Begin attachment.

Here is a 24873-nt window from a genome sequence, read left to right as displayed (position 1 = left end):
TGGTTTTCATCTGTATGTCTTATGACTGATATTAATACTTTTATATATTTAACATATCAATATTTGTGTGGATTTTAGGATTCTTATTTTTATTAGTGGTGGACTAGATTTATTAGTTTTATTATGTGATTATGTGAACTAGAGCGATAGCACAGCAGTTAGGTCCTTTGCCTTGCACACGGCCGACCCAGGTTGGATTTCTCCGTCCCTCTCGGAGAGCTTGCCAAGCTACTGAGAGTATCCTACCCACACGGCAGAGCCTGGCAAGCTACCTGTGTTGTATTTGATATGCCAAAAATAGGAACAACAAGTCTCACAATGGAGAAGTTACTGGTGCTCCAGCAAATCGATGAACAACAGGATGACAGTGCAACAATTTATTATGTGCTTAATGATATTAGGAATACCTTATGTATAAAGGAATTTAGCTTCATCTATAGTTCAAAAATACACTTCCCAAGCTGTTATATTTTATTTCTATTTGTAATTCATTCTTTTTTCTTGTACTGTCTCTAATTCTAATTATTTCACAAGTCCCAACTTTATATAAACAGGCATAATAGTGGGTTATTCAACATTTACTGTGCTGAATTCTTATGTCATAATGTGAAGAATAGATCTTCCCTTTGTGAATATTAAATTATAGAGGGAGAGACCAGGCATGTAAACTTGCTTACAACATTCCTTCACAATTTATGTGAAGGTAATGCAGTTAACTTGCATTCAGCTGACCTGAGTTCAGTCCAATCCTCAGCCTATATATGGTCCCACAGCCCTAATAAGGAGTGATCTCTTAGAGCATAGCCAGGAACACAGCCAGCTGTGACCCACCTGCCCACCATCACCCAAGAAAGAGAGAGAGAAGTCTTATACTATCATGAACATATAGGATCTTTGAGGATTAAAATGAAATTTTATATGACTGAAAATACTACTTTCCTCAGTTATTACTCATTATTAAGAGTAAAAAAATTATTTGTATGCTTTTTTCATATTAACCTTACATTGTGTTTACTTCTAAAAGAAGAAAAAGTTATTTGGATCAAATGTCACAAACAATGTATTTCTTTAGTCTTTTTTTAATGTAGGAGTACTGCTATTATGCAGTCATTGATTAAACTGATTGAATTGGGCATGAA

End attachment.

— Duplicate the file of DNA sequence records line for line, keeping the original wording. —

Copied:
Here is a 24873-nt window from a genome sequence, read left to right as displayed (position 1 = left end):
TGGTTTTCATCTGTATGTCTTATGACTGATATTAATACTTTTATATATTTAACATATCAATATTTGTGTGGATTTTAGGATTCTTATTTTTATTAGTGGTGGACTAGATTTATTAGTTTTATTATGTGATTATGTGAACTAGAGCGATAGCACAGCAGTTAGGTCCTTTGCCTTGCACACGGCCGACCCAGGTTGGATTTCTCCGTCCCTCTCGGAGAGCTTGCCAAGCTACTGAGAGTATCCTACCCACACGGCAGAGCCTGGCAAGCTACCTGTGTTGTATTTGATATGCCAAAAATAGGAACAACAAGTCTCACAATGGAGAAGTTACTGGTGCTCCAGCAAATCGATGAACAACAGGATGACAGTGCAACAATTTATTATGTGCTTAATGATATTAGGAATACCTTATGTATAAAGGAATTTAGCTTCATCTATAGTTCAAAAATACACTTCCCAAGCTGTTATATTTTATTTCTATTTGTAATTCATTCTTTTTTCTTGTACTGTCTCTAATTCTAATTATTTCACAAGTCCCAACTTTATATAAACAGGCATAATAGTGGGTTATTCAACATTTACTGTGCTGAATTCTTATGTCATAATGTGAAGAATAGATCTTCCCTTTGTGAATATTAAATTATAGAGGGAGAGACCAGGCATGTAAACTTGCTTACAACATTCCTTCACAATTTATGTGAAGGTAATGCAGTTAACTTGCATTCAGCTGACCTGAGTTCAGTCCAATCCTCAGCCTATATATGGTCCCACAGCCCTAATAAGGAGTGATCTCTTAGAGCATAGCCAGGAACACAGCCAGCTGTGACCCACCTGCCCACCATCACCCAAGAAAGAGAGAGAGAAGTCTTATACTATCATGAACATATAGGATCTTTGAGGATTAAAATGAAATTTTATATGACTGAAAATACTACTTTCCTCAGTTATTACTCATTATTAAGAGTAAAAAAATTATTTGTATGCTTTTTTCATATTAACCTTACATTGTGTTTACTTCTAAAAGAAGAAAAAGTTATTTGGATCAAATGTCACAAACAATGTATTTCTTTAGTCTTTTTTTAATGTAGGAGTACTGCTATTATGCAGTCATTGATTAAACTGATTGAATTGGGCATGAA